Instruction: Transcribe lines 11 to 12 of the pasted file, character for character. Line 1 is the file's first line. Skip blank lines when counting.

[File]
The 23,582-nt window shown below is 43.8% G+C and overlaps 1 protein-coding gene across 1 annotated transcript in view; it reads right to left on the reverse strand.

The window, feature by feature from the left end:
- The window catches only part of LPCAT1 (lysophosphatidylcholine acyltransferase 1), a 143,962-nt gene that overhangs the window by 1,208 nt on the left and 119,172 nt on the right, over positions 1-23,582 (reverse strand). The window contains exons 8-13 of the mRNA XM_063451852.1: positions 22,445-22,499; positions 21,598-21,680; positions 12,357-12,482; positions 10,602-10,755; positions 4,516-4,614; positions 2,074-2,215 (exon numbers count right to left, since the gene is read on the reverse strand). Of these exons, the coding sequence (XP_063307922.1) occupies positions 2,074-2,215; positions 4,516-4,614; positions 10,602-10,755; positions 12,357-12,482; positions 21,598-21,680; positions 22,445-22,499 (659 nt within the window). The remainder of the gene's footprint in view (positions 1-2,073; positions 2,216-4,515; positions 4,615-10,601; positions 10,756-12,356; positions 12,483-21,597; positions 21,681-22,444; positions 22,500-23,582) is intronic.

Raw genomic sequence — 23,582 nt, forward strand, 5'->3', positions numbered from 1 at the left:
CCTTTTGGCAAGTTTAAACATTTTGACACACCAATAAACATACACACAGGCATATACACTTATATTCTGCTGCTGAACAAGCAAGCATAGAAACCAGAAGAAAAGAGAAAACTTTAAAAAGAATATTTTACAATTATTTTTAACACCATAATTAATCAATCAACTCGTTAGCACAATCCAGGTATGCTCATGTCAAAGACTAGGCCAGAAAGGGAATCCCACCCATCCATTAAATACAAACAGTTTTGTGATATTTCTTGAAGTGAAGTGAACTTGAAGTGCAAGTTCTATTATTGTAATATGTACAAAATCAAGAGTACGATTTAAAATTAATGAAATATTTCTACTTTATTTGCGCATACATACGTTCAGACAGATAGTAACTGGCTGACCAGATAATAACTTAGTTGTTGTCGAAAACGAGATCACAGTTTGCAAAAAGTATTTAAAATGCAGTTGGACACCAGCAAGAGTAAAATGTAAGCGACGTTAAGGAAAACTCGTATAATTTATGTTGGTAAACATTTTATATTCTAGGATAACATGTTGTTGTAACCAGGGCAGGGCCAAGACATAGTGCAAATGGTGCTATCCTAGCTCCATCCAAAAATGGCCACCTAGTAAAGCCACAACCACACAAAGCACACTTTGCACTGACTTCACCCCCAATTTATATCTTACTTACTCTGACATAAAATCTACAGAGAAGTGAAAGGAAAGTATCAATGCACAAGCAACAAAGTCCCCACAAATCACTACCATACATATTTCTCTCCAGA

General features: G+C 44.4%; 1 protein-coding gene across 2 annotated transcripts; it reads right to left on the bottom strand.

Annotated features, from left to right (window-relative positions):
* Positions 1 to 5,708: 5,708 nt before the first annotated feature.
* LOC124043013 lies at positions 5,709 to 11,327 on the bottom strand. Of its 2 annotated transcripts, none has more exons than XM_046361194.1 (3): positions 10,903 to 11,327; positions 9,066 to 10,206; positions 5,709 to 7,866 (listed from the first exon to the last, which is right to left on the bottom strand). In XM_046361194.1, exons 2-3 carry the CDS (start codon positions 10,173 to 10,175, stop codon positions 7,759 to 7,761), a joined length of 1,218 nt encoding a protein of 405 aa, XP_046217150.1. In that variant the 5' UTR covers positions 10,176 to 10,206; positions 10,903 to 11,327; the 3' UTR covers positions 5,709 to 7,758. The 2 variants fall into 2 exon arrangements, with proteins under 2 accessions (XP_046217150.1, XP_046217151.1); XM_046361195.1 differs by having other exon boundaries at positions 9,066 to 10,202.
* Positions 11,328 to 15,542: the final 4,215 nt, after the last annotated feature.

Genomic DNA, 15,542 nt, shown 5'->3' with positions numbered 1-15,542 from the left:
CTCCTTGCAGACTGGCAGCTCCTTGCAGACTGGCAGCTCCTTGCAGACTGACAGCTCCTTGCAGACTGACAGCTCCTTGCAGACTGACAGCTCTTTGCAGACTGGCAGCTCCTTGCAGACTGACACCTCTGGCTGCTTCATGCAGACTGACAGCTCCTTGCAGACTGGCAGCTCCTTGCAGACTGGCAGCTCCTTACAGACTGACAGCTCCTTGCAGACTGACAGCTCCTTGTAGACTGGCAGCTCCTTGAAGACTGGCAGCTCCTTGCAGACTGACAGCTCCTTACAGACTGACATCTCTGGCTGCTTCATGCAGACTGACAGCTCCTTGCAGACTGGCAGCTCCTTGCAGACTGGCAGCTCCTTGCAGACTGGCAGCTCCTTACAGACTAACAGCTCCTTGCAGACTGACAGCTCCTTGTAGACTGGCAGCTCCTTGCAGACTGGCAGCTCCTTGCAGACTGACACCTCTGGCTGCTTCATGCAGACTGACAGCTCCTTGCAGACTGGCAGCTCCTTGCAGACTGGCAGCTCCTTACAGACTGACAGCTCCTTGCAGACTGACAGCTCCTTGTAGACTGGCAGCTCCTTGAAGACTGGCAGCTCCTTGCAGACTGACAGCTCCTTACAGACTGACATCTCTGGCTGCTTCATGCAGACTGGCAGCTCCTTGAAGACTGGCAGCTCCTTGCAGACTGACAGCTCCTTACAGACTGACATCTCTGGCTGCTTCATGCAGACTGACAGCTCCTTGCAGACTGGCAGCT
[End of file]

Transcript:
Genomic DNA, 15,542 nt, shown 5'->3' with positions numbered 1-15,542 from the left:
CTCCTTGCAGACTGGCAGCTCCTTGCAGACTGGCAGCTCCTTGCAGACTGACAGCTCCTTGCAGACTGACAGCTCCTTGCAGACTGACAGCTCTTTGCAGACTGGCAGCTCCTTGCAGACTGACACCTCTGGCTGCTTCATGCAGACTGACAGCTCCTTGCAGACTGGCAGCTCCTTGCAGACTGGCAGCTCCTTACAGACTGACAGCTCCTTGCAGACTGACAGCTCCTTGTAGACTGGCAGCTCCTTGAAGACTGGCAGCTCCTTGCAGACTGACAGCTCCTTACAGACTGACATCTCTGGCTGCTTCATGCAGACTGACAGCTCCTTGCAGACTGGCAGCTCCTTGCAGACTGGCAGCTCCTTGCAGACTGGCAGCTCCTTACAGACTAACAGCTCCTTGCAGACTGACAGCTCCTTGTAGACTGGCAGCTCCTTGCAGACTGGCAGCTCCTTGCAGACTGACACCTCTGGCTGCTTCATGCAGACTGACAGCTCCTTGCAGACTGGCAGCTCCTTGCAGACTGGCAGCTCCTTACAGACTGACAGCTCCTTGCAGACTGACAGCTCCTTGTAGACTGGCAGCTCCTTGAAGACTGGCAGCTCCTTGCAGACTGACAGCTCCTTACAGACTGACATCTCTGGCTGCTTCATGCAGACTGGCAGCTCCTTGAAGACTGGCAGCTCCTTGCAGACTGACAGCTCCTTACAGACTGACATCTCTGGCTGCTTCATGCAGACTGACAGCTCCTTGCAGACTGGCAGCT